The health industry is among the most hit by counterfeit drugs and now Pfizer, a global pharmaceutical firm based in the United States, has joined other leading companies in the United States in using blockchain technology to address these issues.

According to a press release citing the development, the firms will be using blockchain technology to manage how canceled/disputed transactions commonly known as chargebacks, will be handled. Additionally, the firms will rely on blockchain technology to reconcile contracts.

The pharmaceutical companies have already joined a working group – MediLedger Contracting and Chargebacks – which is managed by Chronicled Inc., a technology firm based in San Francisco, U.S. MediLedger is keen on developing solutions that will ease data sharing via a shared network.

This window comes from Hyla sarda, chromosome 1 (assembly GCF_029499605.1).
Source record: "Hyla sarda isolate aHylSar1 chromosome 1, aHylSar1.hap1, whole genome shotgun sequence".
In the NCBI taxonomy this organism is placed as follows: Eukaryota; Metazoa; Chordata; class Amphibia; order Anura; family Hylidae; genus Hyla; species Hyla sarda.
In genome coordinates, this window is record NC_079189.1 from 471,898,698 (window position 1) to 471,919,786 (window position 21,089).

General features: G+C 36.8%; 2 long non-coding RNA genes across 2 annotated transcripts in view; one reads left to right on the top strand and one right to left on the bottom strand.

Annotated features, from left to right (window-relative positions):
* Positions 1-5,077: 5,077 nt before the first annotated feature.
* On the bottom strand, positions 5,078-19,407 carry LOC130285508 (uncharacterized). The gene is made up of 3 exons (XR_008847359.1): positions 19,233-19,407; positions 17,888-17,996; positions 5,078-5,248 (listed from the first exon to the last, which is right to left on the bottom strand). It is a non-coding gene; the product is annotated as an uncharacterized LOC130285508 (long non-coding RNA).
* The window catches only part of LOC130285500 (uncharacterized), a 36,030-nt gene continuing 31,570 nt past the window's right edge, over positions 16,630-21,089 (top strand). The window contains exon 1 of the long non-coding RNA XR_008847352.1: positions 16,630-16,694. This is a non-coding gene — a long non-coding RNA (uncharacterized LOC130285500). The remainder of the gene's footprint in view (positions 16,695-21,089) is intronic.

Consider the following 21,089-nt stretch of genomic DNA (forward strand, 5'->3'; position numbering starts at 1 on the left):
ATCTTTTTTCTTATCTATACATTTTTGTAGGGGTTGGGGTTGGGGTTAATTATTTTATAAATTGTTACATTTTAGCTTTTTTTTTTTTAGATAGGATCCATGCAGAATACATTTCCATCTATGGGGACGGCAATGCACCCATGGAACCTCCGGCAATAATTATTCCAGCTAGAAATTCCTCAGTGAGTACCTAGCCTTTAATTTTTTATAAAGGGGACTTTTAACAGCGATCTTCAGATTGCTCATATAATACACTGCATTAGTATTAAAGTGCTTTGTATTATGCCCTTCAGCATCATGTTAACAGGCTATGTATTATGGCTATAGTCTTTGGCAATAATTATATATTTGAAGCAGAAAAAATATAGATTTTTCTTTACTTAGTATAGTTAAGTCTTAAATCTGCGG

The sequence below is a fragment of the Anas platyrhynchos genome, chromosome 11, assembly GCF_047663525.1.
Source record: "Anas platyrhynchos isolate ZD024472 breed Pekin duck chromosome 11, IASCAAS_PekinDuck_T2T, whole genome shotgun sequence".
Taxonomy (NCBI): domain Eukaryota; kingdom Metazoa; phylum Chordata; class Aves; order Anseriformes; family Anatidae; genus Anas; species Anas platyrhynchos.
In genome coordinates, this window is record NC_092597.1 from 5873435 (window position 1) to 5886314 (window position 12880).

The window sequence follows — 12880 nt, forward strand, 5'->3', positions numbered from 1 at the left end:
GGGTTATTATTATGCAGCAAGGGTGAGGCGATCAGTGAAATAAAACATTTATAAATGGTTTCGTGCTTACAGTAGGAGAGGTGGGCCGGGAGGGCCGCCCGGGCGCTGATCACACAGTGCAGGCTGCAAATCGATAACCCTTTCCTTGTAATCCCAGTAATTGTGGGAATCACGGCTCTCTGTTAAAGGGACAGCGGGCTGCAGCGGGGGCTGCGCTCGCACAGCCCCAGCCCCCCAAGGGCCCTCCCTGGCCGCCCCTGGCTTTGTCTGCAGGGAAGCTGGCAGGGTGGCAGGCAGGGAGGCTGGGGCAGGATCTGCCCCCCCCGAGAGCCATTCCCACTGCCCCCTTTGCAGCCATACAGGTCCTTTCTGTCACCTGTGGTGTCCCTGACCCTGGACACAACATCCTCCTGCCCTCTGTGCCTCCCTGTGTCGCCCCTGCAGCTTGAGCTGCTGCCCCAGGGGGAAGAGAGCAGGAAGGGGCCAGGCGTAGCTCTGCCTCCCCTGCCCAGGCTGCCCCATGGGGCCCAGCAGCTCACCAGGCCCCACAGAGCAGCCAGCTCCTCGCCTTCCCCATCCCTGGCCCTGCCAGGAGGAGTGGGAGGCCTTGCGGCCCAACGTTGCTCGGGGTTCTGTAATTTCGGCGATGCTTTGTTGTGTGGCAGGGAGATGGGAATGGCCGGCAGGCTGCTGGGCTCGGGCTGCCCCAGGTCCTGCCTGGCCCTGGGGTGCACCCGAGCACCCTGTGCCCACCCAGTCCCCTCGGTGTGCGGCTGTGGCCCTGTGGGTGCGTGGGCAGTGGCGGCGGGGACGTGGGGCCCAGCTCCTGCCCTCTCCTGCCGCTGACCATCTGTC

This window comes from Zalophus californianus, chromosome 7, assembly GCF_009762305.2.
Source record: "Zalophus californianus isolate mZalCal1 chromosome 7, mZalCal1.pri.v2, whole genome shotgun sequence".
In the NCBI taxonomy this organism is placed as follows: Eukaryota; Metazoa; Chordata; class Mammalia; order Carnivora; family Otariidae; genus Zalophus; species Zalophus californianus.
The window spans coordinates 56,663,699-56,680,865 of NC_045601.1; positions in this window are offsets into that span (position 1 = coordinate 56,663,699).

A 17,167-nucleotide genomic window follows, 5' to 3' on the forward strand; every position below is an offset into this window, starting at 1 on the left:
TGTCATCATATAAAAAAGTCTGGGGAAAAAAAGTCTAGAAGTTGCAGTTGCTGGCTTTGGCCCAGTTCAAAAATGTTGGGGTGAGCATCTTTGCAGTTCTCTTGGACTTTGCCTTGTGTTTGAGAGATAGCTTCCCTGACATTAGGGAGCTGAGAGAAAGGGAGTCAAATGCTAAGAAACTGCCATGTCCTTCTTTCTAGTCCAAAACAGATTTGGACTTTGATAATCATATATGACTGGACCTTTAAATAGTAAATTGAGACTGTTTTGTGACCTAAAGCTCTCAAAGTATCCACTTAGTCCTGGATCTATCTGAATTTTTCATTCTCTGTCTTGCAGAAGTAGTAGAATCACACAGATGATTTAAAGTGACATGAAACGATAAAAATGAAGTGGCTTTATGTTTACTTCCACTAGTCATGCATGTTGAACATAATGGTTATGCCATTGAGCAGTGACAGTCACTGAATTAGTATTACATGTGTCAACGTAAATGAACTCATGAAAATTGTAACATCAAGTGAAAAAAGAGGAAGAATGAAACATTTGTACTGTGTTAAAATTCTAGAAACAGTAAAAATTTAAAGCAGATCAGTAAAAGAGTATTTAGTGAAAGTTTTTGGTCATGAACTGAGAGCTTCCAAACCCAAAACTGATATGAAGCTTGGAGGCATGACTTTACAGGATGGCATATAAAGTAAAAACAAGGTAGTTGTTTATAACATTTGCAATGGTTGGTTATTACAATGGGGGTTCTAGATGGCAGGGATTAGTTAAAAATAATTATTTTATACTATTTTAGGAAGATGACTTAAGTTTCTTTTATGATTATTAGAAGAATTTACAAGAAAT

Maurizio Greco, CTO, Chronicled, noted:

“These are the things we believe a blockchain should be used for. Blockchain technology, in the context of MediLedger, ensures that there is one source of truth, and we can design it so only the license holder can create records for its own products, for example. ”

However, although MediLedger is a shared network, it employs smart contracts to ensure the integrity of the system. Other leading pharmaceutical firms joining Pfizer Inc. are Premier Inc., AmerisourceBergen Corporation, and Mckesson Corporation, all of which are based in the United States.

In the recent past blockchain technology has been finding heavy usage in the pharmaceutical industry both in the United States, South Korea, and the world at large.

For example, a leading healthcare facility in South Korea, Gil Medical Center, is looking for ways to manage its health data using blockchain technology. In the U.S, HMS Technologies Inc, a reputable provider of health information technology, has plans to use blockchain technology to drive down government’s expenditure on healthcare costs.